But while the condition of captivity may be chronic, it is not permanent. Churches do not need to languish in captivity to the ways of the world, the demands of the flesh, or the deceptions of the devil. Church leaders at all times should maintain vigilance over their flocks, taking corrective action whenever it appears that the Lord’s vine is not yielding fruit, or that His vineyard is being overrun by worldly ways – as we saw Asaph doing in Psalm 80. Whenever we discern signs of captivity, and especially should such indicators be widespread, church leaders must come together, and call the people of God together, to begin seeking deliverance from captivity and restoration of spiritual health.
And the place to begin that seeking is in prayer, using psalms that have been especially provided for such situations. When we begin praying for revival – for deliverance from whatever may be our current captivity, whether mild or severe – we can know that it is God Who has moved us to prayer, and that His great work of deliverance and restoration has commenced: “Revive us, and we will call upon Your name” (Ps. 80.18).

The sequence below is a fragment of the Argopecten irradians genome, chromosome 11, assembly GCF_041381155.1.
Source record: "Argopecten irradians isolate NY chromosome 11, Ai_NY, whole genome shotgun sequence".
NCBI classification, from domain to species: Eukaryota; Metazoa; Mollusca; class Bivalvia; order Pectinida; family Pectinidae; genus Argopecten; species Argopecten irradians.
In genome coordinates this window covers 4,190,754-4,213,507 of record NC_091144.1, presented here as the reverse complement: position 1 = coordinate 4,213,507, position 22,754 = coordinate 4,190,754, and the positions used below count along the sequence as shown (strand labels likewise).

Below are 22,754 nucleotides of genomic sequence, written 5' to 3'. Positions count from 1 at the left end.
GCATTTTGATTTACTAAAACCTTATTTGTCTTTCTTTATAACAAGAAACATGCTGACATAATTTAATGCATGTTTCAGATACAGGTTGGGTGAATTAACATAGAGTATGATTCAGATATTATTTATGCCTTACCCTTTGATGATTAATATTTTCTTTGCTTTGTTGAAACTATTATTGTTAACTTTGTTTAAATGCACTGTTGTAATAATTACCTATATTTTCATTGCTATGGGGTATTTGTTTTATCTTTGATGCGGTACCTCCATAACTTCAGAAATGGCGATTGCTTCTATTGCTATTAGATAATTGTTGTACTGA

As we seek the Lord to deliver us from our captivity and restore health and growth, we should be encouraged, as the sons of Korah were, to remember that God has oftentimes brought deliverance to His captive people. Great seasons of revival are as pronounced throughout Church history as seasons of captivity; and, indeed, the dawn of new Gospel surging and Kingdom advance seems always to follow dark times of setback and unfruitfulness.
Psalm 85 can guide and encourage us in calling on the Lord to remember such seasons of renewed favor.
Seeking deliverance from captivity